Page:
Japan Entry Program - Part One
This is a letter I received from a reader in Canada, and is typical of many I receive requesting a cook-book approach to getting to Japan and finding work. So, keep in mind that this "recipe" is for low-cost entry, dedication to learning the language, and the commitment to build a career, while you are presently unskilled.
NL: Hi, I'm 17 years old Canadian. I'm planning to move to Japan next year and work my way up in Tokyo in a major fashion design company. I am going to do this knowing that it is severely crazy and difficult but have THE will to succeed. My questions are as follows; what is the cheapest way to get into Japan, and what can I do to increase my chances of success in the fashion design industry?
Terrie: My first reaction on reading this is that 17 is kind of young to be moving overseas to a totally unknown environment, but then I reminded myself that I personally left home at the tender age of 16 and I have a Japanese (male) friend, who took himself to the USA when he was 13, without any help at all from his parents! So I guess it's a matter of will-power and maturity.
Let's look at this program in 3 parts: Getting here, Learning and looking, Career building.
By far the easiest way to get a visa into Japan is as a language student. You study for 3-5 hours a day, which means that you get about 4-6 hours to work part-time to pay the bills. The beauty of this approach is that it forces you to focus on the language issue right from the start, and if you're serious about your career, you absolutely have to speak some Japanese.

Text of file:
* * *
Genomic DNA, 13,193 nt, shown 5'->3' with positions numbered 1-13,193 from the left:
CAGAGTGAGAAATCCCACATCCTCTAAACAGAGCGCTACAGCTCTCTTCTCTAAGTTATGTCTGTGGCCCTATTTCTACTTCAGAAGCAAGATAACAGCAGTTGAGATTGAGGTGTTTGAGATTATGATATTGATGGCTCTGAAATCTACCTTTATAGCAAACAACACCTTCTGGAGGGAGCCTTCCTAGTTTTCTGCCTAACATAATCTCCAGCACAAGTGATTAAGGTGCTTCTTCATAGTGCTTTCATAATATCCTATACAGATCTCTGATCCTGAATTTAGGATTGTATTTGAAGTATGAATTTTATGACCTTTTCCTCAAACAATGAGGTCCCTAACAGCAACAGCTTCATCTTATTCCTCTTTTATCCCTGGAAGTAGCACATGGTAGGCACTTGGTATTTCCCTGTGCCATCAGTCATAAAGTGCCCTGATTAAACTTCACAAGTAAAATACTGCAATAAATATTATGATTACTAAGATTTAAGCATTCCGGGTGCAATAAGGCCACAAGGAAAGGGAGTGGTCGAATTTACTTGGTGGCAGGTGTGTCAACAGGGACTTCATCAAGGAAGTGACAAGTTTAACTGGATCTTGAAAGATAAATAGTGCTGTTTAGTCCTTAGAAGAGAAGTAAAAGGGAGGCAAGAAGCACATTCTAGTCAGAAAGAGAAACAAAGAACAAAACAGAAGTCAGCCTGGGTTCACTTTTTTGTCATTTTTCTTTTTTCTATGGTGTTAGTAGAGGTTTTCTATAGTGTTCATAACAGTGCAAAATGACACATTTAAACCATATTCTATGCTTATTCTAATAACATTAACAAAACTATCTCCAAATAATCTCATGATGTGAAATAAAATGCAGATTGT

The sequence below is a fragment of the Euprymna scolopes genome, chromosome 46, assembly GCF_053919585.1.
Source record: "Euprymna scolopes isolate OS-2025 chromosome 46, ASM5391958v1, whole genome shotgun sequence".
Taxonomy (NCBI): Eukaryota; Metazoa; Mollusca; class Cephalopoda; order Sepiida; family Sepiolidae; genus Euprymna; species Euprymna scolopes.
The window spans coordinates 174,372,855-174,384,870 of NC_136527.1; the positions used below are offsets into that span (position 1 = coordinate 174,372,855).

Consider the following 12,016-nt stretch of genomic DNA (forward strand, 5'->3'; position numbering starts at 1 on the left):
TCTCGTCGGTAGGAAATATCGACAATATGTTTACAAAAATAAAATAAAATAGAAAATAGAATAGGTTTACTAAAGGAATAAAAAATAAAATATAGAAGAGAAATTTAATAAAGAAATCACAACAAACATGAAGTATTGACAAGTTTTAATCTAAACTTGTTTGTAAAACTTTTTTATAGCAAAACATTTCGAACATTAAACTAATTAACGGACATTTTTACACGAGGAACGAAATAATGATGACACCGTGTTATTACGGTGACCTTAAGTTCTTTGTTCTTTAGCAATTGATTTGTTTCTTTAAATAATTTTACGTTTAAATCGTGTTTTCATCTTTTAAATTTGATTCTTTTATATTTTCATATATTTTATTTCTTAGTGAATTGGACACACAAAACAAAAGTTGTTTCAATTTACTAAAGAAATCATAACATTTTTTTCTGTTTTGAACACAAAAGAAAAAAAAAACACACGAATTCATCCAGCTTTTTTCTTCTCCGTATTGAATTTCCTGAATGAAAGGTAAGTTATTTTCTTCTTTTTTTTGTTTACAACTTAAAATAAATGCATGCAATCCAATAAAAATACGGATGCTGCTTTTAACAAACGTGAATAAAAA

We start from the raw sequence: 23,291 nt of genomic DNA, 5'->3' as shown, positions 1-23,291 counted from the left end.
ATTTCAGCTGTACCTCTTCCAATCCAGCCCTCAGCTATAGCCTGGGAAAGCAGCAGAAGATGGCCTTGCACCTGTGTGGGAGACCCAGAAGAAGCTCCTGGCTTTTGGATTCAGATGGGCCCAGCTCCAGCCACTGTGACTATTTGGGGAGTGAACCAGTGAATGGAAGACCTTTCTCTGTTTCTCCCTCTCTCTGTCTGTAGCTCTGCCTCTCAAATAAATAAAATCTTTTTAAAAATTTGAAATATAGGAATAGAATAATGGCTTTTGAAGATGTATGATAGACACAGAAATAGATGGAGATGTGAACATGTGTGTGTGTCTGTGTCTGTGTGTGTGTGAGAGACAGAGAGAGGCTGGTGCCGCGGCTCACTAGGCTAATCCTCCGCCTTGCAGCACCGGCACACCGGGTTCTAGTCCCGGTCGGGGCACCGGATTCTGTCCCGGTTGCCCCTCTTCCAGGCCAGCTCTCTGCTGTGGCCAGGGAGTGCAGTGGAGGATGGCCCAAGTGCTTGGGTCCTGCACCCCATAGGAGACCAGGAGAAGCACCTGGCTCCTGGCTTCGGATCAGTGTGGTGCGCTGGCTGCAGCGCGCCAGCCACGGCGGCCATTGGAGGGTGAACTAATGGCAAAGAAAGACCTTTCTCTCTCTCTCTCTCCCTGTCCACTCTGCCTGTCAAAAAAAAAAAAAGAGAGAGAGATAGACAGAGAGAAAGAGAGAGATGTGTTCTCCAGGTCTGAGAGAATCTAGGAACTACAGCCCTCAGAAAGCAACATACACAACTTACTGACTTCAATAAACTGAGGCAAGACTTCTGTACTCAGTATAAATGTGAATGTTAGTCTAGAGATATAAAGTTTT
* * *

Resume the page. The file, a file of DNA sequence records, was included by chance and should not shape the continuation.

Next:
There are many Japanese language schools out there. A couple of good ones are: Kanrin Japanese School ( email@example.com ), Tokyo International Culture Education Institute ( firstname.lastname@example.org ). You reserve with them, pay your money, and they sponsor your visa into Japan. Charges for such schools usually run about JPY80-150,000 per month. As I've said in previous articles, you should allow a minimum of 6 months language learning, and preferably 9-12 months. Later in your career you'll be very happy you listened to this advice.
By far the cheapest form of accommodation in Japan is the Gaijin house. There are plenty of these advertised in Metropolis and on the Web. You should be able to find somewhere for about JPY80,000, although if you are willing to share a room you can get a place for as low as JPY50,000, which is what I did when I first arrived in Tokyo as a backpacker. I might add that if you decide to live outside Tokyo, Fukuoka in Kyushu is a pretty nice place and much cheaper.
So, you have probably gathered by now that I really don't recommend just jumping on a plane and coming to Japan without at least having saved some money to get you through the first few months. Including language classes, accommodation, and say JPY3,000 a day for food and transport, you'll need about JPY250,000 x 3 months minimum to get in. That's about US$7,500. It's not that hard to find part-time work - and within 6-8 weeks, you can expect to be making about JPY1,300~2,000/hour doing English teaching and bar tending/hostessing or whatever else. No, it's not big money, but the objective here is subsistence living while study and eventually you get yourself a real job. More next week.